Am I religious or Am I spiritual?
I’ve heard this question many times. I usually laugh because I don’t care for such a question. Religion and spirituality are often separated for some reason; as if one has to exist separate from the other. But is this just a game that we play with ourselves? Or, are we evolving into a new form of thought? In my view, this question contains many spheres. Not only in the question do we find possible answers when we look deeply within, but we also find the spheres of mind, heart and soul. We find life in the question.
Most people that know me would say that I’m just an average person; a little reserved, very laid back and I tend to keep to myself. And this describes part of me very well. However, I’ve found that once I began writing and blogging; without knowing me personally many people have this idea that I’m some sort of guru sitting in a perpetual lotus position floating around on a magic carpet and sprinkling pixy dust on everything. And this is definitely not the case, though I would love a magic carpet ride.
We’re all different. We all have quirks and characteristics that make us whole. We cannot exist without all of our parts. It is our divine complexity that make us all very unique, but also very similar. Even Deepak Chopra, who is held as a wonderful spiritual teacher has his moments of anger, lust, humor and temptation. The Dalai Lama has admitted several times of being offended, angered and tempted. We are all the same in this manner, no matter how spiritual or religious we consider ourselves to be. No matter the definition, recognition of action and choice remain in our control.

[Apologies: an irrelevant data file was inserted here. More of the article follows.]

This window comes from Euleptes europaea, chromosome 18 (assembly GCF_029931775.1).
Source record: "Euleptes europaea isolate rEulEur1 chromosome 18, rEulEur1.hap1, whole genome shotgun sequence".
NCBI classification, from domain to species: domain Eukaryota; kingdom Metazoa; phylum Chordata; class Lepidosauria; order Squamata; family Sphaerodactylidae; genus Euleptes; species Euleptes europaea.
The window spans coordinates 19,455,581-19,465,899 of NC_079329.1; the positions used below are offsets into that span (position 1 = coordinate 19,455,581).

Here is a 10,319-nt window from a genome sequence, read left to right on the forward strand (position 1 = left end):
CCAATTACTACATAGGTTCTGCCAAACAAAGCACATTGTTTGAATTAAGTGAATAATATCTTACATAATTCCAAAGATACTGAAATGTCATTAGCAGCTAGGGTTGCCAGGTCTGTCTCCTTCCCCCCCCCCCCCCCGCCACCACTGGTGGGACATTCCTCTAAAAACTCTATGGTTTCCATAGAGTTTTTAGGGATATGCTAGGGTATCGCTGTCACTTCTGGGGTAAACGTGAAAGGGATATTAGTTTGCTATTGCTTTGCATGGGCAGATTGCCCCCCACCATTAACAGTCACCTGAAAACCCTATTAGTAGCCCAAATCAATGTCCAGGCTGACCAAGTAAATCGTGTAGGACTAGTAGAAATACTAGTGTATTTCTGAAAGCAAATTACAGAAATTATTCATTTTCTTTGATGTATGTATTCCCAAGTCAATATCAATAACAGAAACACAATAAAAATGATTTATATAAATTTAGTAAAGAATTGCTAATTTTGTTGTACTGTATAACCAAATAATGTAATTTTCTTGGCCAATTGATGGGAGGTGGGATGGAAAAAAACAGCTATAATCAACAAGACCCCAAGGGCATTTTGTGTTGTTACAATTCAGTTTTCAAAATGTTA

We all also define life in so many different ways. What I define as spirit is entirely different than what another person may think. What I learn and interpret is entirely different from what another learns and interprets, even though the information may come from the same book. So when we ask ourselves are we religious or are we spiritual, the answer must come from within and not weighed against any collective definition or standard.
In fact, one could be religious about being spiritual, or, one could have religion and believe in a dogma that defines spirit. We could all smile at our own thought of what spirit looks and feels like. No matter, the road to answer this question is nothing more than a circle drawn around you in the sand.
Personally, I feel that Spirit needs no specific definition. Spirit needs no religion other than a philosophy of kindness and compassion. Once we attune, we realize our own truths and the question of whether or not we are religious or spiritual matters little. We all already know the answer. In a sphere of existence, we are all the definition of spirit, we are all penned and contained in a cosmic portrait painted by a divine hand.